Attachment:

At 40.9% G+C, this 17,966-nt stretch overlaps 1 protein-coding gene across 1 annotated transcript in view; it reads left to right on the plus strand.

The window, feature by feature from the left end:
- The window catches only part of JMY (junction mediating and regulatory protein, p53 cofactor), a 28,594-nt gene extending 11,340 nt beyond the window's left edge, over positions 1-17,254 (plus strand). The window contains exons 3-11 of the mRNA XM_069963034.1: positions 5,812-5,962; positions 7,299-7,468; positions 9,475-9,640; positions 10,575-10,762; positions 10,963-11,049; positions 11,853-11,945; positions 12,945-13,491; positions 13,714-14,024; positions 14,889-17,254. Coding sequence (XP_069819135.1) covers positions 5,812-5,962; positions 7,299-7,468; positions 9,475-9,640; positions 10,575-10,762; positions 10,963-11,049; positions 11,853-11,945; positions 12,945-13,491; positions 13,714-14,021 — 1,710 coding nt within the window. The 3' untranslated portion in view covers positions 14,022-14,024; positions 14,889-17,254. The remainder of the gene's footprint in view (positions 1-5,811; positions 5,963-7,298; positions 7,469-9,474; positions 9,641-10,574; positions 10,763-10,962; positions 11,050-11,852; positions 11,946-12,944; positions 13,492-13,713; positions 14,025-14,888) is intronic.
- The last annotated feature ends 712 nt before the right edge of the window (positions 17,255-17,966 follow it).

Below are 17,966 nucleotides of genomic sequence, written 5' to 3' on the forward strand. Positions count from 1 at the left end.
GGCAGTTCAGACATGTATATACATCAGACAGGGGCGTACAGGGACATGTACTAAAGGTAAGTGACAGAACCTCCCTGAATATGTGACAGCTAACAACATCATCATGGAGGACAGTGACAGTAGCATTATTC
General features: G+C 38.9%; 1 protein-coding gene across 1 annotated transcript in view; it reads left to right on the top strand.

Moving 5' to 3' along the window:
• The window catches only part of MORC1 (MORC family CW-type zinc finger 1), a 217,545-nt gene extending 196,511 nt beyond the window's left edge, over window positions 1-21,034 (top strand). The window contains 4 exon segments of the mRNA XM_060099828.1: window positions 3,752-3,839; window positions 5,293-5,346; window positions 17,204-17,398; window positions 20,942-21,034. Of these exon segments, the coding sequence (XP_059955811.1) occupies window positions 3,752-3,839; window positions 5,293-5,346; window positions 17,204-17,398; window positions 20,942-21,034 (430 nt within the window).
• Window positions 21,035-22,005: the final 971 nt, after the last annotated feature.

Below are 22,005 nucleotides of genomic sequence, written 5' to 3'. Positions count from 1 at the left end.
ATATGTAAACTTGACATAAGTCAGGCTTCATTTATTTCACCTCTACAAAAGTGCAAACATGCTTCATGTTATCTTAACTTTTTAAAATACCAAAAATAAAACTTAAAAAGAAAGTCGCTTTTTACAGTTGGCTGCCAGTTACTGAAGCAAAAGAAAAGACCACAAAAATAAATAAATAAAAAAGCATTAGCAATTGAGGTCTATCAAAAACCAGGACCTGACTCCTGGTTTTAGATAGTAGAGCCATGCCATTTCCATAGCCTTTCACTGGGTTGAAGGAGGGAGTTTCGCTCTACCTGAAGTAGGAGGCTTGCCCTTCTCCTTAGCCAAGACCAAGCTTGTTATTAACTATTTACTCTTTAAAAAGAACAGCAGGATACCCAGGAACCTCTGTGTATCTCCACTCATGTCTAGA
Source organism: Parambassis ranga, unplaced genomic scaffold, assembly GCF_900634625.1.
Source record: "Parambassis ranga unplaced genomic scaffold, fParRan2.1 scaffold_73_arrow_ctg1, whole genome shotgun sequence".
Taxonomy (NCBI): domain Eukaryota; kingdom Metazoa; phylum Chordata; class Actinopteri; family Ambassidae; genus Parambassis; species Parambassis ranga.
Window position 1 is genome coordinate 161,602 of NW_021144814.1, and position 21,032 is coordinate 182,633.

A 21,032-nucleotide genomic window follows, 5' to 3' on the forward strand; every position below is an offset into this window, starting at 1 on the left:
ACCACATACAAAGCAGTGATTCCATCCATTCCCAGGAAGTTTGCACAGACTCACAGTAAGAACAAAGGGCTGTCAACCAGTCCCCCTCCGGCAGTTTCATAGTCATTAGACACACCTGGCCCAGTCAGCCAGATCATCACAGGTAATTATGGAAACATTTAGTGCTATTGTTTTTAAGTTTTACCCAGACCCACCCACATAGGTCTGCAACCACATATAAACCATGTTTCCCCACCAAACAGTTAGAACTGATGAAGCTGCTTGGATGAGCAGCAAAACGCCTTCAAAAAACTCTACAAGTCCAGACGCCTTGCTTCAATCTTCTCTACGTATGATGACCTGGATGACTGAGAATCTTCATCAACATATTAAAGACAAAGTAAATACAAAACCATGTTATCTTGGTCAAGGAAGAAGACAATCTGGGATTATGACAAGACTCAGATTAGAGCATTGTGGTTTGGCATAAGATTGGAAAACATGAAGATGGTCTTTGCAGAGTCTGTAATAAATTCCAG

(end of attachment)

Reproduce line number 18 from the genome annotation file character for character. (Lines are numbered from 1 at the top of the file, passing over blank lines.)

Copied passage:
ACCACATACAAAGCAGTGATTCCATCCATTCCCAGGAAGTTTGCACAGACTCACAGTAAGAACAAAGGGCTGTCAACCAGTCCCCCTCCGGCAGTTTCATAGTCATTAGACACACCTGGCCCAGTCAGCCAGATCATCACAGGTAATTATGGAAACATTTAGTGCTATTGTTTTTAAGTTTTACCCAGACCCACCCACATAGGTCTGCAACCACATATAAACCATGTTTCCCCACCAAACAGTTAGAACTGATGAAGCTGCTTGGATGAGCAGCAAAACGCCTTCAAAAAACTCTACAAGTCCAGACGCCTTGCTTCAATCTTCTCTACGTATGATGACCTGGATGACTGAGAATCTTCATCAACATATTAAAGACAAAGTAAATACAAAACCATGTTATCTTGGTCAAGGAAGAAGACAATCTGGGATTATGACAAGACTCAGATTAGAGCATTGTGGTTTGGCATAAGATTGGAAAACATGAAGATGGTCTTTGCAGAGTCTGTAATAAATTCCAG